30 Years Ago, A Mammoth Blizzard Pummeled MA And The Northeast
As we are in the midst of another Noreaster for the month of March, can you recall where you were three decades ago when the so-called "storm of the 20th century" paralyzed Massachusetts and our surrounding areas? It was deemed "The Blizzard of 93" and remained a long duration weekend event where various portions of our tri-state region measured the white stuff in feet, not inches.
This historical punch from Mother Nature was also known as "Superstorm '93". It is considered one of the all time most intense extra-tropical storms to have formed over and affected such a large portion of the United States. During it's peak roughly 1/3 of the United States was simultaneously being affected by harsh winter weather.
Here's how it all began: Snow starting flying across New England and New York during the early morning hours. It was on a Saturday morning (March 13th) as I trekked over to Kingston from neighboring Port Ewen to host my radio show on WBPM-FM (B-94). The roads were greasy, but passable going up route 9W as I made it into work for my 10 am air shift. It was afterwards, when I finished at 3 pm the worst of the worst came into fruition. My Toyota Tercel was buried in snow as this blizzard also produced heavy winds in the vicinity. The end result: I was stuck in our parking lot at John Street. the roads were impassable and there was no choice but to hunker down at my workplace.
Hours later, New York's first capital city received over a foot of snow. ALL major highways including The Massachusetts Turnpike, The New York State Thruway and Interstate 88 shut down as a state of emergency was declared in the vicinity due to heavy snow and high winds that exceeded 50 miles per hour, thus resulting in white-out conditions. Plows could NOT keep up with the heavy, powdery snow which was moveable, but the winds provided a catalyst that added problems for all.
I was fortunate to get home safely for my 4 mile trek back south as a Kingston police officer offered to drive me down to Port Ewen. That did not occur until around 12 midnight. Kudos to this gentleman who endured white-knuckle driving to bring me back to my refuge, but the saga continued into the next day as I had to go back to Kingston and dig out my car once the snowfall ceased. That was an adventure in itself. After the task at hand was completed, I stayed home until returning on Monday to a much better and plowed parking lot. There is my lasting memory on how I survived this monstrous blizzard. in one word: WOW!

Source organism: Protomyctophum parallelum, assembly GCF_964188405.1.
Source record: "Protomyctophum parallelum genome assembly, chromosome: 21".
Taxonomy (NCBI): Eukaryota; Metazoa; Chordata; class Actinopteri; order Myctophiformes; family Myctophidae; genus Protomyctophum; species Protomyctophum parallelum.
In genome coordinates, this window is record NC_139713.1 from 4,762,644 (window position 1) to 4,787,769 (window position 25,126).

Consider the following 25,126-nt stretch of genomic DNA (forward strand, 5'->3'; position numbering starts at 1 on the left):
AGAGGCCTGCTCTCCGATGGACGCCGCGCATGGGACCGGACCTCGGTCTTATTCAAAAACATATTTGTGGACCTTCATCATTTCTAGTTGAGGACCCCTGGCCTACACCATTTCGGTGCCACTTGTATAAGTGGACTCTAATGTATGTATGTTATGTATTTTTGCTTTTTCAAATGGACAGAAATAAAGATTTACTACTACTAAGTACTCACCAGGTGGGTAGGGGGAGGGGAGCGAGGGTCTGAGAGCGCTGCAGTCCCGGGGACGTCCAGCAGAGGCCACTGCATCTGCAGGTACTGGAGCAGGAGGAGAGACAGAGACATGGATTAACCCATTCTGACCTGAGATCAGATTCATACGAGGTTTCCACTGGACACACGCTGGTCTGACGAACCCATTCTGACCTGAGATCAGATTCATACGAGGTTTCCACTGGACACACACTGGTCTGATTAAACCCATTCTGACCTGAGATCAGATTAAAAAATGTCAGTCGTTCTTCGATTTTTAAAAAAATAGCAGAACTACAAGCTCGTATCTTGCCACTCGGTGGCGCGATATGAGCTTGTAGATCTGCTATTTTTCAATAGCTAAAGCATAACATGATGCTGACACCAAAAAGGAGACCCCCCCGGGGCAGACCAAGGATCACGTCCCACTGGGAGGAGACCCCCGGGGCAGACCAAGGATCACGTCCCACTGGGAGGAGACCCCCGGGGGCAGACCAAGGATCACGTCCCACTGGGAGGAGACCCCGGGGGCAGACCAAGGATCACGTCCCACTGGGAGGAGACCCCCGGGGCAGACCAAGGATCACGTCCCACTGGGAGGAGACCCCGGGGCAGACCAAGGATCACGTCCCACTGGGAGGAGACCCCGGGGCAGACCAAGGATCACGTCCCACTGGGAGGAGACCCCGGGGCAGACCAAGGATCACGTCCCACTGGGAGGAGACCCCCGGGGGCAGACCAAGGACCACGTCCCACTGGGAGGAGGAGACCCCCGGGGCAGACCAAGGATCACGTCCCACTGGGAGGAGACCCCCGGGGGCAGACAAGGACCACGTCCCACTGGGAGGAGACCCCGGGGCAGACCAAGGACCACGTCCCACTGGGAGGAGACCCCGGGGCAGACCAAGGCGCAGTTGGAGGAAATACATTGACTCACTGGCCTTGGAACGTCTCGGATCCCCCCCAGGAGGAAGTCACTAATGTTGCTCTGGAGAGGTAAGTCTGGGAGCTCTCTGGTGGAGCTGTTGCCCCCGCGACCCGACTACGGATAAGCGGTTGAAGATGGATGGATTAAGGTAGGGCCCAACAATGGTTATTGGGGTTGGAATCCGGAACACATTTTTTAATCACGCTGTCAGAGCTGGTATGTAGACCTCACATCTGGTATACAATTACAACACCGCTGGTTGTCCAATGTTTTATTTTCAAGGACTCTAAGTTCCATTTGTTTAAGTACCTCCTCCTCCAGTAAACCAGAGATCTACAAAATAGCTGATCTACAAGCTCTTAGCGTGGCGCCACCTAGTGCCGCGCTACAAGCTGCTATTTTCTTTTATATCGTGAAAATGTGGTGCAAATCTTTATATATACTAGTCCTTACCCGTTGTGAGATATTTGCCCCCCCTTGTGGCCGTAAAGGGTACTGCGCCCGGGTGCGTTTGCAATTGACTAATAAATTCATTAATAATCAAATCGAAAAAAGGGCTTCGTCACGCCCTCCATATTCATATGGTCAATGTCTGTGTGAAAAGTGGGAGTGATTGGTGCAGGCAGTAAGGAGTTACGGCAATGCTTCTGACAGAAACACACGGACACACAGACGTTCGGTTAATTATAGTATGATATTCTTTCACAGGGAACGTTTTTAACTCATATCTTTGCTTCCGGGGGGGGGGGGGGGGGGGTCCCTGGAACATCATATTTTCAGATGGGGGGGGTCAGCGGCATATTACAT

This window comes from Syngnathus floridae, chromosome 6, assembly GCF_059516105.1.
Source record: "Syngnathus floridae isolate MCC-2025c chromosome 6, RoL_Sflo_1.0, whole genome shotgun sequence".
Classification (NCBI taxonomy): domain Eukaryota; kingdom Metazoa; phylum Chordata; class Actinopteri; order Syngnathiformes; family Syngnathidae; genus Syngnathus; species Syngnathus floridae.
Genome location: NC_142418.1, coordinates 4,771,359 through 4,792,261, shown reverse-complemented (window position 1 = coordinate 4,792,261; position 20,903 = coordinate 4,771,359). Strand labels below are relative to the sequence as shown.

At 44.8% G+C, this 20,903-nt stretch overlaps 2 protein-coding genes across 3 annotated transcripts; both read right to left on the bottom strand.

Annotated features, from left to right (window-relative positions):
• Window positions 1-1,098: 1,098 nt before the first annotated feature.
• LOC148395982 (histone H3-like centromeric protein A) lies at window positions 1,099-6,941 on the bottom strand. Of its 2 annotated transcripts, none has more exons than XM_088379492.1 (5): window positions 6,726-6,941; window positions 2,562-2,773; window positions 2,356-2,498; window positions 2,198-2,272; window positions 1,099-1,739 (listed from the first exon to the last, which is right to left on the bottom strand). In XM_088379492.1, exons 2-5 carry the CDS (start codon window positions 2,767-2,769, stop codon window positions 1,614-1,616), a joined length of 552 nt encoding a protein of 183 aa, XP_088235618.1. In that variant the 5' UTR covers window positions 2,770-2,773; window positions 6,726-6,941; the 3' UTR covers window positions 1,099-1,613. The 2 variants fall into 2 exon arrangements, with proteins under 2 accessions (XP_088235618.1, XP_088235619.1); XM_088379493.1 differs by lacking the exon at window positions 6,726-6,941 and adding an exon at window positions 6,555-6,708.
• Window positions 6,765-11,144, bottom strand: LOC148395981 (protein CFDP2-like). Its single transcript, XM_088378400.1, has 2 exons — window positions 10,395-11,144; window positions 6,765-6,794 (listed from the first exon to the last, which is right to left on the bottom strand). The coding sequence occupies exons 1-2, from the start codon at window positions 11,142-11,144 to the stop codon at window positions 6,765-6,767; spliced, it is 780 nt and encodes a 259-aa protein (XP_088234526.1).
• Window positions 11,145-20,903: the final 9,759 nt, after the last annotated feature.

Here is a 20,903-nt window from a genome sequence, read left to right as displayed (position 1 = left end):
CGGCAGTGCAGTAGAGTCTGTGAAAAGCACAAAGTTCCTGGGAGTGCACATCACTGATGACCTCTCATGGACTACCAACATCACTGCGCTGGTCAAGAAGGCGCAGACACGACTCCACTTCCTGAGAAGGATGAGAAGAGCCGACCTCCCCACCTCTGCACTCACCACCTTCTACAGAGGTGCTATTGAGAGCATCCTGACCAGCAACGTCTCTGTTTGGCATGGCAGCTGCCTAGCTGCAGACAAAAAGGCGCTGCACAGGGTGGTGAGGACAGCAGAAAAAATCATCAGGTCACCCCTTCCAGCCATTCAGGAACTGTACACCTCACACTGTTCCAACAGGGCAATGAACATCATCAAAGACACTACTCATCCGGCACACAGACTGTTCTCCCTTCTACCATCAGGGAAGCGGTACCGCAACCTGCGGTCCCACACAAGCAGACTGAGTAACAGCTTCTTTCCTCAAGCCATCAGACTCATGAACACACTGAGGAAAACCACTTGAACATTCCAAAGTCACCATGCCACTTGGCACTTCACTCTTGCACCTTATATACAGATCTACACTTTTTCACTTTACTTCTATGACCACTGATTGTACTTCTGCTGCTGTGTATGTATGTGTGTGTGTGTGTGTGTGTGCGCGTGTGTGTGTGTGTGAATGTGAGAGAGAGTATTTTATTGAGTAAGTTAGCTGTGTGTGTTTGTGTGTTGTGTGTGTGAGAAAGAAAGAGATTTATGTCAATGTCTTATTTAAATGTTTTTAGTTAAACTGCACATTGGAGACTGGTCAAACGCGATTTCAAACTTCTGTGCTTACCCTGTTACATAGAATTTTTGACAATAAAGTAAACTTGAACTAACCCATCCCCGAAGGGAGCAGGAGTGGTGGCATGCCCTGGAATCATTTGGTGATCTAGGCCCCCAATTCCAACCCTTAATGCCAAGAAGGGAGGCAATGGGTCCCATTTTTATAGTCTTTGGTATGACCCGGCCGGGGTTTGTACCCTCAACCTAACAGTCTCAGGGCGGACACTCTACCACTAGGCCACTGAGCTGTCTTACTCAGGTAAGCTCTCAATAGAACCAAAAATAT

Here are some statistics on this mammoth snowfall as the numbers will amaze you:
Out west, Syracuse, New York tallied almost 50 inches of snow breaking an old record of 41 inches back in 1932. The capital city, Albany had a massive 26 and a half inches, Worcester picked up 20 inches plus Boston and my ol' hometown of New York City also measured over a foot as well when it was ALL said and done.
Locally, here are some impressive totals as our tri-state region also fell victim to Old man Winter's wrath around this time in 1993:
Massachusetts: The jackpot went to Richmond as they scored a 30 plus inch snowfall, Peru got about a foot and a half. Other areas in the Berkshires received at least a foot of "the gift that keeps on giving".
New York: Greene county's Catskills were hard hit as Halcott Center picked up 1st prize with 40 inches, Prattsville got 3 feet, East Jewett measured an even 30 inches and Cairo got a 28 inch snowfall. In neighboring Columbia county, Copake led the pack receiving about a foot and a half.
Connecticut: Our hill towns in Litchfield county picked up the majority of snow anywhere from 15 inches to 2 feet, while southern parts of the state on the shoreline dealt with snow, high winds and constant beach erosion, but if you were inland, this storm truly left it's mark with a vengeance.
BOTTOM LINE: March is one of those months where a potpourri of weather awaits you including high impact snowstorms. Two words while we are experiencing this latest round of the white stuff: "STAY SAFE".
(Some information obtained in this article, courtesy of WRGB-TV, CBS 6)